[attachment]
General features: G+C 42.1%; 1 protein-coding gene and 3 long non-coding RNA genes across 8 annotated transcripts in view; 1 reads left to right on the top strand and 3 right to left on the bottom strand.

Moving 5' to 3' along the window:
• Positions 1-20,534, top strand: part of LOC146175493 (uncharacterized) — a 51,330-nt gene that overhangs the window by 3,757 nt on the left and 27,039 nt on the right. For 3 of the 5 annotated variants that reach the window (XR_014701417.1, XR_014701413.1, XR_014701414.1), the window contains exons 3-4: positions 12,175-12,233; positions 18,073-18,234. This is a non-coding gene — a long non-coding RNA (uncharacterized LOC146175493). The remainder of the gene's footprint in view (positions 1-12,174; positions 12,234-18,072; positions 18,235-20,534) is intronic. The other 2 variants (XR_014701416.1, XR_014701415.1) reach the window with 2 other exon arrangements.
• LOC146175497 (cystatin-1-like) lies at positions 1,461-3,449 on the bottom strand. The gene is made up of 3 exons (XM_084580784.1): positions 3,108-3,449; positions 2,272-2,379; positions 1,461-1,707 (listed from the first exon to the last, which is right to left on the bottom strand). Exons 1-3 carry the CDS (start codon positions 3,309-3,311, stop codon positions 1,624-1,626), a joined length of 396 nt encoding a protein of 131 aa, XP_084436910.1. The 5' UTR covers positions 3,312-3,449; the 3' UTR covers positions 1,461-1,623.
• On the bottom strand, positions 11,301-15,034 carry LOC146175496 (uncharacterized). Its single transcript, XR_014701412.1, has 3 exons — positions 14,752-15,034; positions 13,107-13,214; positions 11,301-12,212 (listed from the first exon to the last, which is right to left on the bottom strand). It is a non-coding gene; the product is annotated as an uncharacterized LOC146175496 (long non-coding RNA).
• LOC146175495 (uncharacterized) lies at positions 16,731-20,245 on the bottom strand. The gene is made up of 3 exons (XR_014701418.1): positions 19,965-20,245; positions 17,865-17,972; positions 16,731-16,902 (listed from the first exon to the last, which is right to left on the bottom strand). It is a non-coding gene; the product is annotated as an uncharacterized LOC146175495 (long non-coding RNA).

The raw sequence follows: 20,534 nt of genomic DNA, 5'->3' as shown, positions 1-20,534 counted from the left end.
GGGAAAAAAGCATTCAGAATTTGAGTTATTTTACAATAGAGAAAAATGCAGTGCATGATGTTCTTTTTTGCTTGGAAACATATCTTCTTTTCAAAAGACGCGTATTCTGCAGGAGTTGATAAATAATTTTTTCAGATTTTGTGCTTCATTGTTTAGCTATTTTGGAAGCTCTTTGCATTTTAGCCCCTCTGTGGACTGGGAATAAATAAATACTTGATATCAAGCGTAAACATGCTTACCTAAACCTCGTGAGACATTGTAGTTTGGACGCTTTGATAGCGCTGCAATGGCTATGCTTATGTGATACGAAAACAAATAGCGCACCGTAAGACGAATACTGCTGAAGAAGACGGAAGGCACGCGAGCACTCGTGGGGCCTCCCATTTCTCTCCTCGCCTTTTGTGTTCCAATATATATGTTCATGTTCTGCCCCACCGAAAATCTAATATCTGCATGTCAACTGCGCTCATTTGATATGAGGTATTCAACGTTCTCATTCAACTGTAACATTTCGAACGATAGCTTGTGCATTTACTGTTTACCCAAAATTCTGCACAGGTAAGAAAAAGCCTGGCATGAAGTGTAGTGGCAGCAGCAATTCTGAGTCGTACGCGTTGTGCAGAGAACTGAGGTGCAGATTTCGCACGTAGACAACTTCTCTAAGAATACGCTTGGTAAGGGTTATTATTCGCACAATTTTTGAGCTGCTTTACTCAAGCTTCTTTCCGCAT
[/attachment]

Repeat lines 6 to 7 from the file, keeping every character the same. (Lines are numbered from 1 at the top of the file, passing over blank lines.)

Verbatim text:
• LOC146175495 (uncharacterized) lies at positions 16,731-20,245 on the bottom strand. The gene is made up of 3 exons (XR_014701418.1): positions 19,965-20,245; positions 17,865-17,972; positions 16,731-16,902 (listed from the first exon to the last, which is right to left on the bottom strand). It is a non-coding gene; the product is annotated as an uncharacterized LOC146175495 (long non-coding RNA).

The raw sequence follows: 20,534 nt of genomic DNA, 5'->3' as shown, positions 1-20,534 counted from the left end.